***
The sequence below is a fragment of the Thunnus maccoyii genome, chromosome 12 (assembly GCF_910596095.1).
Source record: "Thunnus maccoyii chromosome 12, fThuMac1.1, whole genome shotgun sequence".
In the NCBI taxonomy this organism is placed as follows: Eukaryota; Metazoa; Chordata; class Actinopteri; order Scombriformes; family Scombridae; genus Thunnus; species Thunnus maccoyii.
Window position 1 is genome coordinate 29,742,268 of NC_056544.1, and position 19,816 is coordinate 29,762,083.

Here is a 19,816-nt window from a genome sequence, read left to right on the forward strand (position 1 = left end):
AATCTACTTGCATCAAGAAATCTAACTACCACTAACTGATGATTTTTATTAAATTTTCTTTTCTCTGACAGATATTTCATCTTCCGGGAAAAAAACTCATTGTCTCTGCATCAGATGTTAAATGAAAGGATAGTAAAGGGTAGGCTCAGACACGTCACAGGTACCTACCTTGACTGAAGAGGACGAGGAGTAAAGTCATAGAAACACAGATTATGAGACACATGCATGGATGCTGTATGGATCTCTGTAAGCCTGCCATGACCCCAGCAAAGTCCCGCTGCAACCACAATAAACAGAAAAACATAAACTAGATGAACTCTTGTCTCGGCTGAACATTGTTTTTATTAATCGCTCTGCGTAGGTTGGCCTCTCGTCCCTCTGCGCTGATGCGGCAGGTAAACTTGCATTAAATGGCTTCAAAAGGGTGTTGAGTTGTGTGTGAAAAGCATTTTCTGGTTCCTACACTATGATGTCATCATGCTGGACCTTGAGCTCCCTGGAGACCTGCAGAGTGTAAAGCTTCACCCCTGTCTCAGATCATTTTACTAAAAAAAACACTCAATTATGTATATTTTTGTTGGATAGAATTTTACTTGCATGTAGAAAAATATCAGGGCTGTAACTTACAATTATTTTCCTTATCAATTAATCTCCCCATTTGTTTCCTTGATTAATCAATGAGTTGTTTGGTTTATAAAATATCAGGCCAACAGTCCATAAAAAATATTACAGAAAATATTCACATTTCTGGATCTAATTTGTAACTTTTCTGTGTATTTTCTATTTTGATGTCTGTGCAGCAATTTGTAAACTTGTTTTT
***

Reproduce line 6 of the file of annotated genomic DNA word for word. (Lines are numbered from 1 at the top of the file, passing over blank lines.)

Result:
AATCTACTTGCATCAAGAAATCTAACTACCACTAACTGATGATTTTTATTAAATTTTCTTTTCTCTGACAGATATTTCATCTTCCGGGAAAAAAACTCATTGTCTCTGCATCAGATGTTAAATGAAAGGATAGTAAAGGGTAGGCTCAGACACGTCACAGGTACCTACCTTGACTGAAGAGGACGAGGAGTAAAGTCATAGAAACACAGATTATGAGACACATGCATGGATGCTGTATGGATCTCTGTAAGCCTGCCATGACCCCAGCAAAGTCCCGCTGCAACCACAATAAACAGAAAAACATAAACTAGATGAACTCTTGTCTCGGCTGAACATTGTTTTTATTAATCGCTCTGCGTAGGTTGGCCTCTCGTCCCTCTGCGCTGATGCGGCAGGTAAACTTGCATTAAATGGCTTCAAAAGGGTGTTGAGTTGTGTGTGAAAAGCATTTTCTGGTTCCTACACTATGATGTCATCATGCTGGACCTTGAGCTCCCTGGAGACCTGCAGAGTGTAAAGCTTCACCCCTGTCTCAGATCATTTTACTAAAAAAAACACTCAATTATGTATATTTTTGTTGGATAGAATTTTACTTGCATGTAGAAAAATATCAGGGCTGTAACTTACAATTATTTTCCTTATCAATTAATCTCCCCATTTGTTTCCTTGATTAATCAATGAGTTGTTTGGTTTATAAAATATCAGGCCAACAGTCCATAAAAAATATTACAGAAAATATTCACATTTCTGGATCTAATTTGTAACTTTTCTGTGTATTTTCTATTTTGATGTCTGTGCAGCAATTTGTAAACTTGTTTTT